I wish I could show you a photo of how I looked, standing there with my mouth gaping open as I watched a video about how a set of footprints were discovered on a beach in Happisburgh in Norfolk last summer and discovered to be between 850,000 and 950,000 years old. What is most interesting about the video 'The Earliest Human Footprints Outside Africa Found in Norfolk' is how they managed to date the footprints back to that time and how our receding coastlines assisted in this discovery. (By the way, quirky British pronunciation alert, but Happisburgh is pronounced Hays-bro).

The Happisburgh Footprints were just the beginning of the exhibition.

Homo Neanderthalensis woman, Gibraltar, 50000 years old

We learned all about the homo heidelbergensis who were present in Britain between 500,000 and 600,000 years ago and the homo neanderthalis who colonised Britain between 400,000 and 50,000 years ago. The mask above is of a female Neanderthal woman and is based on remains found in Forbe’s Quarry, Gibraltar. In the background is a model of a homo heidelbergensis man based on remains found in Petralona, Greece.

Tooth from lion, Boxgrove, West Sussex

We learned that remains such as this lion’s tooth found in Boxgrove, West Sussex prove the existence of bears, lions and hippopotamuses in Britain.

Homo heidelbergensis skull

We also learned that contrary to former beliefs that homo sapiens (our species) had been unable to breed with homo neanderthalis, it has been discovered that most of us carry some Neaderthal genes in our DNA.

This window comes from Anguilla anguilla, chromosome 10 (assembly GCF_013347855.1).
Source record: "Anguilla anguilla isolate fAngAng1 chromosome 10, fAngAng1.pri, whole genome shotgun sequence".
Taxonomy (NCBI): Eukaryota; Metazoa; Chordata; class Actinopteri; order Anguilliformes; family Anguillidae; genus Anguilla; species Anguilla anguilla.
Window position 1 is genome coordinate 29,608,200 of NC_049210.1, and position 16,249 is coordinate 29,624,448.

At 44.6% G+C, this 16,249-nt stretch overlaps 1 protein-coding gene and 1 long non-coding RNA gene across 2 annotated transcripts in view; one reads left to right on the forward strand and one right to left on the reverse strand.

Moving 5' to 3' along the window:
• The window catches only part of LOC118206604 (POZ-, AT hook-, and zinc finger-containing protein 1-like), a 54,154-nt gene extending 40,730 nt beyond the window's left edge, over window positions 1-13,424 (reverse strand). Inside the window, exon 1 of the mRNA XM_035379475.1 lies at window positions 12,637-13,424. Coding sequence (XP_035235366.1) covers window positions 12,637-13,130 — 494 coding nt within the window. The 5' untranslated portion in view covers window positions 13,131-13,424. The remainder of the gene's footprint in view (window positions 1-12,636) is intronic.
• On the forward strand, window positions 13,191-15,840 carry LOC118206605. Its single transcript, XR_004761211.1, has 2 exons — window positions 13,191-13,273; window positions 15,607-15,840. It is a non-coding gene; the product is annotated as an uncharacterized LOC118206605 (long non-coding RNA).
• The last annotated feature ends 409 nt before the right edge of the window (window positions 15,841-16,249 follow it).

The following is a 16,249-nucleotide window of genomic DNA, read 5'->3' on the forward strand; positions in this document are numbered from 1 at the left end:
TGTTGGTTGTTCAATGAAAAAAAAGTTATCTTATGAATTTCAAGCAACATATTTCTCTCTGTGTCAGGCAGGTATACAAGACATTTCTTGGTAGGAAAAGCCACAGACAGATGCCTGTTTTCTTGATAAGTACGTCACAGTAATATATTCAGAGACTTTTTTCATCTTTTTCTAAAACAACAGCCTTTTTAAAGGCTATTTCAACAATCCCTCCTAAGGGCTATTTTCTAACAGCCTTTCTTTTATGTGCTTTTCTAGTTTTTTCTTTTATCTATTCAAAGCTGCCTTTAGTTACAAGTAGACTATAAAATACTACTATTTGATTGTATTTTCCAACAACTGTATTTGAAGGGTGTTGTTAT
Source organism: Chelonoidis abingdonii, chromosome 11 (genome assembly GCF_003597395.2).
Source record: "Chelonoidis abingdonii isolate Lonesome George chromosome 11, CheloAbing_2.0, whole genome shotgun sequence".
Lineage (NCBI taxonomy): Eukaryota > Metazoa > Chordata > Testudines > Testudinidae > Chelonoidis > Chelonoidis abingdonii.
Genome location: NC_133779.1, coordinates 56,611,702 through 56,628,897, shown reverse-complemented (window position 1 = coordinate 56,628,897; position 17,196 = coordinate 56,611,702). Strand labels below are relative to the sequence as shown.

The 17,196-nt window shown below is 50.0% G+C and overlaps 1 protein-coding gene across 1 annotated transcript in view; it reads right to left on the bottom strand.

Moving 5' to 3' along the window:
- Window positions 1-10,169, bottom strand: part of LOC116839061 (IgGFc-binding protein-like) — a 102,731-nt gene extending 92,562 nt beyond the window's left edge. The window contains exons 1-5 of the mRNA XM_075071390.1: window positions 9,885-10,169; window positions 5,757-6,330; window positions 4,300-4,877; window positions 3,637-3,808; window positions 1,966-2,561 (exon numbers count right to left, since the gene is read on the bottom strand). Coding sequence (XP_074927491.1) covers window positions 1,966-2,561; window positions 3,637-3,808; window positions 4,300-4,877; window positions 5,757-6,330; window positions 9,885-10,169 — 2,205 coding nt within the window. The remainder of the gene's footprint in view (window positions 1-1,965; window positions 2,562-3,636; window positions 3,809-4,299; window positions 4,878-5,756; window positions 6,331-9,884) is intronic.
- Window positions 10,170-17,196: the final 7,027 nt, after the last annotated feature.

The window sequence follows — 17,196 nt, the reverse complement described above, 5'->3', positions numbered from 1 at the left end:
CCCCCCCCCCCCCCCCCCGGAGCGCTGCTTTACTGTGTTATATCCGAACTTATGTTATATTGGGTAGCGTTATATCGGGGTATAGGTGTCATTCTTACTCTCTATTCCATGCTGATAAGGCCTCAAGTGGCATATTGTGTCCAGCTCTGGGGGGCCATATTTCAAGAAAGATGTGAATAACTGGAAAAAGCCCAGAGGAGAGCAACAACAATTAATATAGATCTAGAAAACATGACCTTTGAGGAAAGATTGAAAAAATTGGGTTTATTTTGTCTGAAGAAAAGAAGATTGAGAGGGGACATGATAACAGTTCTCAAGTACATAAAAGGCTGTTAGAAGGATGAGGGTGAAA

Neanderthal woman, skull

This skull of a Neanderthal woman was discovered in Swanscombe, Kent. It is about 400,000 years old. Between 180,000 and 60,000 years ago, a severe ice age forced humans away from Britain (their last remains were found in Crayford, near where I live) but they were unable to return when temperatures became warmer because melting glaciers had caused Britain to become an island.

Homo Neanderthalensis

Soon it was time to meet my super great grandfather. He is a homo neanderthalensis and would have had a more prominent brow and nose as well as being quite short and stocky. This model was based on actual 40,000 year old Neanderthal remains discovered in Spy, Belgium.

Homo Sapiens

I also met my super grandfather who is a homo sapiens. He would have been taller than a Neanderthal man and while equally as intelligent as them, homo sapiens were the first to display creative thinking (as evidenced by carvings and cave paintings). This model was based on 30,000 year old burial remains discovered in Paviland, Wales.

I would highly recommend this exhibition and suggest that you give yourself a good 1.5 hours to take it all in as it is information rich.

The Britain: One Million Years of the Human Story exhibition will run until 28 September 2014 and costs £9 for adults and £4.50.

Natural History Museum
Cromwell Road
London SW7 5BD
Tel +44 (0)20 7942 5000 / +44 (0)20 7942 5511
Tube South Kensington

Exploring Kent: A Walk Along the Cray Riverway

Entering the Cray Riverside

Earlier today, I posted some photos of the beautiful Kent countryside only for Stephen to protest rather loudly that I was deceiving my audience. As I looked at him in shock, he exclaimed that he happens to know the area in question because he walks home that way when he drops his car off for its service. “What have you done to all the rubbish?”, he asked.

Well, I’d love to tell you that the Cray Riverway has been magically cleaned up recently and that I didn’t see any plastic bags, beer bottles or underwear lying along the path but that would be deceptive.It’s just that I chose not to photograph it.